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Tag: War and Urban Spaces

Spaces of War: Spatial Perspectives of Modern War and Conflict, Conference Report

Written by Oliver Parken.

Space plays a central role in the conduct and experience of war. Combat and violence are words which bring immediate associations to physical and imagined space––the First World War and the visceral imagery of the ‘Western Front’, for example. Yet as warfare transformed and expanded during the twentieth-century, so too did its spatial dimensions.  Organised jointly by Oliver Parken and Ellie Matthews, ‘Spaces of War: Spatial Perspectives of Modern War and Conflict’ sought to question the relationship between space and place in the context of modern warfare––exposing the myriad ‘sites’ through which space runs as a conceptual theme for scholars working on modern war and conflict. Although it was anticipated the event would stretch across a range of contexts, particularly in terms of time and culture, the final programme of papers focused on the twentieth-century and the experience/aftermath of the World Wars.

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Spaces, War and Heroism

Written by Ellena Matthews.

Exploring space and place is a burgeoning field of historical enquiry. Indeed, the study of space is no longer solely the interest of geographers and social scientists, its application has broadened and the ‘spatial turn’ is becoming an important line of enquiry for historians. But, as Nicola Whyte has questioned, what does space do for our understanding of the past? Indeed, utilising a spatial methodology reminds us that spaces are complex, social and temporal; that they both shape social experience and are shaped themselves by the lived experience of individuals within them. Therefore, the study of space is integral to the study of history as it enables greater analysis to be placed upon the relationship between people, places and environments.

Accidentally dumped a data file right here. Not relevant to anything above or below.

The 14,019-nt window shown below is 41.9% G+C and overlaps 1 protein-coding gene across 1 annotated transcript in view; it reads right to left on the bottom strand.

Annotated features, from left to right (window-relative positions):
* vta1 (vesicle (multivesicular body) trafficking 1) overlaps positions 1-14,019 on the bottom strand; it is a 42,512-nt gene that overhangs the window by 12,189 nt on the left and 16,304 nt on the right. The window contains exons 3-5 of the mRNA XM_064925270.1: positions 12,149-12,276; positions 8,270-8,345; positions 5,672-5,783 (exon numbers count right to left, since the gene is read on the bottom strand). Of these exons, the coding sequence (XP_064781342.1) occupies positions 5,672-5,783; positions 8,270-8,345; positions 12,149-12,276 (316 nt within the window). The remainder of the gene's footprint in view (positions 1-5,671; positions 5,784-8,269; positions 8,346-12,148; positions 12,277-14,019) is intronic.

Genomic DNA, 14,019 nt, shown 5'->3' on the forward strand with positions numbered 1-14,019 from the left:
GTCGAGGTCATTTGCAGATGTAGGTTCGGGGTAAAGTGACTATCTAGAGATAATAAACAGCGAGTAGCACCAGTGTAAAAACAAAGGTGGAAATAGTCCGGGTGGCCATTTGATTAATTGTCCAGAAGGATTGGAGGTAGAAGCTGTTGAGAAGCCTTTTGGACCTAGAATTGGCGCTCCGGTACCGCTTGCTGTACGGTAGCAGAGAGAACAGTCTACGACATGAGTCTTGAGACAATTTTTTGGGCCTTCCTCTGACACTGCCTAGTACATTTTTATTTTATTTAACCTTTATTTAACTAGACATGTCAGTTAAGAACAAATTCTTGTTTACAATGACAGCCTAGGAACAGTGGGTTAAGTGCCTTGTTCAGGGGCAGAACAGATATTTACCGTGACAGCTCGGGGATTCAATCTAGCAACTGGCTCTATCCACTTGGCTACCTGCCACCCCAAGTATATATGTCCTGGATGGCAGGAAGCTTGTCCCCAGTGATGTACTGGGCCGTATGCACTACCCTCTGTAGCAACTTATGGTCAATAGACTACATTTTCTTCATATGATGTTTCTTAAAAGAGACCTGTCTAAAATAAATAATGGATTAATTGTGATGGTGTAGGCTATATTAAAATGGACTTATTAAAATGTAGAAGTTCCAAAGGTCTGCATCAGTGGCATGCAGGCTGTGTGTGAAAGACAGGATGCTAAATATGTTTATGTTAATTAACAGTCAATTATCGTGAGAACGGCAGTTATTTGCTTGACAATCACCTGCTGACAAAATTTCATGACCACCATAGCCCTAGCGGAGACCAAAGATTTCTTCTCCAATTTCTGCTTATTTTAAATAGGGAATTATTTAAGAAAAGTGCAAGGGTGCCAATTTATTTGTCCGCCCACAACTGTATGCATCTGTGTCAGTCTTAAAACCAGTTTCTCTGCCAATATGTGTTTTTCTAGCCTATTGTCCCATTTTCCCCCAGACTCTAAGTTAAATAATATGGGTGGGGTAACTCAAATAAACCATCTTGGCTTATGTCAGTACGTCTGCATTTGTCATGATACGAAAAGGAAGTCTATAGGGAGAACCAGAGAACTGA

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The Distortion of Private Space in Wartime London, 1939–1941

Written by Oliver Parken.

In Post D (1941), a loosely fictionalised account of his personal experiences as a London air-raid warden, John Strachey picked up on the extraordinary ordinariness of life during the Blitz. ‘What a domestic sort of war this is. It happens in the kitchen, on landings, beside washing-baskets…Even its catastrophes are made terrible not by strangeness but by familiarity’. For Strachey, it was war’s ability to transform once familiar spaces which defined its jarring nature.

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